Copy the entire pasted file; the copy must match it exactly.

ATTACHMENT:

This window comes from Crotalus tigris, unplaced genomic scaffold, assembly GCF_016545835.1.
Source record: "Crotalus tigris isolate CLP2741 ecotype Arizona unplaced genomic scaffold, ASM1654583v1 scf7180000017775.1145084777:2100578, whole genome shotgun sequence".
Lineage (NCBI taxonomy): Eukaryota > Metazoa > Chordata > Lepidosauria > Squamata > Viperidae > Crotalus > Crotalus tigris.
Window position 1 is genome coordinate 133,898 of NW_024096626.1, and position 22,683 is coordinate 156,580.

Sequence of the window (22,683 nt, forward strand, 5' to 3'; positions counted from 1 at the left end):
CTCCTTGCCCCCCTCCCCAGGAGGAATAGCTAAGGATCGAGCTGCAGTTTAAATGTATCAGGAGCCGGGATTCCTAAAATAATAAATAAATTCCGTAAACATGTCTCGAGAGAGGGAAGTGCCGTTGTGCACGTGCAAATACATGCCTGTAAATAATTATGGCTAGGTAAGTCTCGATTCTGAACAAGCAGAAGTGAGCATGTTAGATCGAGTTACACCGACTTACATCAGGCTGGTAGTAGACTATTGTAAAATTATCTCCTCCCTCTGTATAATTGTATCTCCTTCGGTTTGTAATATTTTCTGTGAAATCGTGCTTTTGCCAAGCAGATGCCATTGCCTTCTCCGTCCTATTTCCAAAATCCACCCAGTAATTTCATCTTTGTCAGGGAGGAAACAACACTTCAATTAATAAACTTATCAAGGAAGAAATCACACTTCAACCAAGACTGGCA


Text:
This window comes from Crotalus tigris, unplaced genomic scaffold, assembly GCF_016545835.1.
Source record: "Crotalus tigris isolate CLP2741 ecotype Arizona unplaced genomic scaffold, ASM1654583v1 scf7180000017775.1145084777:2100578, whole genome shotgun sequence".
Lineage (NCBI taxonomy): Eukaryota > Metazoa > Chordata > Lepidosauria > Squamata > Viperidae > Crotalus > Crotalus tigris.
Window position 1 is genome coordinate 133,898 of NW_024096626.1, and position 22,683 is coordinate 156,580.

Sequence of the window (22,683 nt, forward strand, 5' to 3'; positions counted from 1 at the left end):
CTCCTTGCCCCCCTCCCCAGGAGGAATAGCTAAGGATCGAGCTGCAGTTTAAATGTATCAGGAGCCGGGATTCCTAAAATAATAAATAAATTCCGTAAACATGTCTCGAGAGAGGGAAGTGCCGTTGTGCACGTGCAAATACATGCCTGTAAATAATTATGGCTAGGTAAGTCTCGATTCTGAACAAGCAGAAGTGAGCATGTTAGATCGAGTTACACCGACTTACATCAGGCTGGTAGTAGACTATTGTAAAATTATCTCCTCCCTCTGTATAATTGTATCTCCTTCGGTTTGTAATATTTTCTGTGAAATCGTGCTTTTGCCAAGCAGATGCCATTGCCTTCTCCGTCCTATTTCCAAAATCCACCCAGTAATTTCATCTTTGTCAGGGAGGAAACAACACTTCAATTAATAAACTTATCAAGGAAGAAATCACACTTCAACCAAGACTGGCA